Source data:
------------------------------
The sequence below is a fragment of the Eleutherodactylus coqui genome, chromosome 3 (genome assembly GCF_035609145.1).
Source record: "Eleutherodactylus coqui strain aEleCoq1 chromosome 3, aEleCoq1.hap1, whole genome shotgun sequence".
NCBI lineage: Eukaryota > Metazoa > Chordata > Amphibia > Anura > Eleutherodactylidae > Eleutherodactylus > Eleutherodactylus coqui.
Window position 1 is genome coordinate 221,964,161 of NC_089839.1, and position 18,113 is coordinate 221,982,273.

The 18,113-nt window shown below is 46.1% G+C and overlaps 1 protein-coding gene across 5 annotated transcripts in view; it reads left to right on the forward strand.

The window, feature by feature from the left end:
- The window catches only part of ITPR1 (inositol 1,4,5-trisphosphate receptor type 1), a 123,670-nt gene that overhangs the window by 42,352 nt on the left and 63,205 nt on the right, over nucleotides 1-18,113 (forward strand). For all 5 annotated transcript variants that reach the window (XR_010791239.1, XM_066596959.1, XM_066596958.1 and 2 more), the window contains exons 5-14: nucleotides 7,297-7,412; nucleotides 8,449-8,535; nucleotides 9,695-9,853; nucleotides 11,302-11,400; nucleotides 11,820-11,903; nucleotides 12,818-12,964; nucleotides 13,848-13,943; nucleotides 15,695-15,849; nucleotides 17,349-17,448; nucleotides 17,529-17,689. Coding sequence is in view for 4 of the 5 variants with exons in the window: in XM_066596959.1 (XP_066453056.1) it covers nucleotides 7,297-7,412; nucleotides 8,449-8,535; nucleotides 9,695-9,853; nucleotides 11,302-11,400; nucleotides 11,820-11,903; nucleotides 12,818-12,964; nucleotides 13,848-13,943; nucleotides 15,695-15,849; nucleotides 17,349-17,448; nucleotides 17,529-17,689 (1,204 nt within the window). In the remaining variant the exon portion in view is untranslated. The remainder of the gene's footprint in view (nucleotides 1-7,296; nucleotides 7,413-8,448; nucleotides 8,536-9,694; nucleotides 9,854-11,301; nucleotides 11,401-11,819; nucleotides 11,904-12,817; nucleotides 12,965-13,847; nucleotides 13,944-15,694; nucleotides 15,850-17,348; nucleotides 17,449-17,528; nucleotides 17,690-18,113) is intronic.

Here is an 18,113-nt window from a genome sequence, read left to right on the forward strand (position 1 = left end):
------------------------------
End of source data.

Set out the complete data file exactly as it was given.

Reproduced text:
The sequence below is a fragment of the Eleutherodactylus coqui genome, chromosome 3 (genome assembly GCF_035609145.1).
Source record: "Eleutherodactylus coqui strain aEleCoq1 chromosome 3, aEleCoq1.hap1, whole genome shotgun sequence".
NCBI lineage: Eukaryota > Metazoa > Chordata > Amphibia > Anura > Eleutherodactylidae > Eleutherodactylus > Eleutherodactylus coqui.
Window position 1 is genome coordinate 221,964,161 of NC_089839.1, and position 18,113 is coordinate 221,982,273.

The 18,113-nt window shown below is 46.1% G+C and overlaps 1 protein-coding gene across 5 annotated transcripts in view; it reads left to right on the forward strand.

The window, feature by feature from the left end:
- The window catches only part of ITPR1 (inositol 1,4,5-trisphosphate receptor type 1), a 123,670-nt gene that overhangs the window by 42,352 nt on the left and 63,205 nt on the right, over nucleotides 1-18,113 (forward strand). For all 5 annotated transcript variants that reach the window (XR_010791239.1, XM_066596959.1, XM_066596958.1 and 2 more), the window contains exons 5-14: nucleotides 7,297-7,412; nucleotides 8,449-8,535; nucleotides 9,695-9,853; nucleotides 11,302-11,400; nucleotides 11,820-11,903; nucleotides 12,818-12,964; nucleotides 13,848-13,943; nucleotides 15,695-15,849; nucleotides 17,349-17,448; nucleotides 17,529-17,689. Coding sequence is in view for 4 of the 5 variants with exons in the window: in XM_066596959.1 (XP_066453056.1) it covers nucleotides 7,297-7,412; nucleotides 8,449-8,535; nucleotides 9,695-9,853; nucleotides 11,302-11,400; nucleotides 11,820-11,903; nucleotides 12,818-12,964; nucleotides 13,848-13,943; nucleotides 15,695-15,849; nucleotides 17,349-17,448; nucleotides 17,529-17,689 (1,204 nt within the window). In the remaining variant the exon portion in view is untranslated. The remainder of the gene's footprint in view (nucleotides 1-7,296; nucleotides 7,413-8,448; nucleotides 8,536-9,694; nucleotides 9,854-11,301; nucleotides 11,401-11,819; nucleotides 11,904-12,817; nucleotides 12,965-13,847; nucleotides 13,944-15,694; nucleotides 15,850-17,348; nucleotides 17,449-17,528; nucleotides 17,690-18,113) is intronic.

Here is an 18,113-nt window from a genome sequence, read left to right on the forward strand (position 1 = left end):